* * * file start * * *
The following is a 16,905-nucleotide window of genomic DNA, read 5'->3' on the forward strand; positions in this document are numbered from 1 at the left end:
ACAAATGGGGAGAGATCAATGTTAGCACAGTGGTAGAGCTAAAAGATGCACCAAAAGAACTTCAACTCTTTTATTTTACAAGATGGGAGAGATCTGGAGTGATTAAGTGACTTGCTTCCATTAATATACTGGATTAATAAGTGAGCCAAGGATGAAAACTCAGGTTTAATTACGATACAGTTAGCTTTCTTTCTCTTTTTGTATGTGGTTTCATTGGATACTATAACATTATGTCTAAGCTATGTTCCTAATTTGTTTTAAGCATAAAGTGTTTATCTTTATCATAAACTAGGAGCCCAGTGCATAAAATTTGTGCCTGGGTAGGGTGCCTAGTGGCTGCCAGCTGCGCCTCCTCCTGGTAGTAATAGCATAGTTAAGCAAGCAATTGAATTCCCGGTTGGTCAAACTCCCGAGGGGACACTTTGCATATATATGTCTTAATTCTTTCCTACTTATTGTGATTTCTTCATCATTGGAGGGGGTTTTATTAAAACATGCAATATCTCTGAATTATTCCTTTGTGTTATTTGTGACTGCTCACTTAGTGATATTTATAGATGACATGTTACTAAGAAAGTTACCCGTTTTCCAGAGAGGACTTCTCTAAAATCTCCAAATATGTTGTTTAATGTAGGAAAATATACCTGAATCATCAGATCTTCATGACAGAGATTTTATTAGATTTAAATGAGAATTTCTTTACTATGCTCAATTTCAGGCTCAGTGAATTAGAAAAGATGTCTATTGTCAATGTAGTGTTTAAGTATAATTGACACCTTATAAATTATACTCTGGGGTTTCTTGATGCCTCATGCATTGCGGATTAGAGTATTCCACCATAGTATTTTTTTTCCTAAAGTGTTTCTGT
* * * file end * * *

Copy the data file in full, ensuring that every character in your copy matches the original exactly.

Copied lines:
The following is a 16,905-nucleotide window of genomic DNA, read 5'->3' on the forward strand; positions in this document are numbered from 1 at the left end:
ACAAATGGGGAGAGATCAATGTTAGCACAGTGGTAGAGCTAAAAGATGCACCAAAAGAACTTCAACTCTTTTATTTTACAAGATGGGAGAGATCTGGAGTGATTAAGTGACTTGCTTCCATTAATATACTGGATTAATAAGTGAGCCAAGGATGAAAACTCAGGTTTAATTACGATACAGTTAGCTTTCTTTCTCTTTTTGTATGTGGTTTCATTGGATACTATAACATTATGTCTAAGCTATGTTCCTAATTTGTTTTAAGCATAAAGTGTTTATCTTTATCATAAACTAGGAGCCCAGTGCATAAAATTTGTGCCTGGGTAGGGTGCCTAGTGGCTGCCAGCTGCGCCTCCTCCTGGTAGTAATAGCATAGTTAAGCAAGCAATTGAATTCCCGGTTGGTCAAACTCCCGAGGGGACACTTTGCATATATATGTCTTAATTCTTTCCTACTTATTGTGATTTCTTCATCATTGGAGGGGGTTTTATTAAAACATGCAATATCTCTGAATTATTCCTTTGTGTTATTTGTGACTGCTCACTTAGTGATATTTATAGATGACATGTTACTAAGAAAGTTACCCGTTTTCCAGAGAGGACTTCTCTAAAATCTCCAAATATGTTGTTTAATGTAGGAAAATATACCTGAATCATCAGATCTTCATGACAGAGATTTTATTAGATTTAAATGAGAATTTCTTTACTATGCTCAATTTCAGGCTCAGTGAATTAGAAAAGATGTCTATTGTCAATGTAGTGTTTAAGTATAATTGACACCTTATAAATTATACTCTGGGGTTTCTTGATGCCTCATGCATTGCGGATTAGAGTATTCCACCATAGTATTTTTTTTCCTAAAGTGTTTCTGT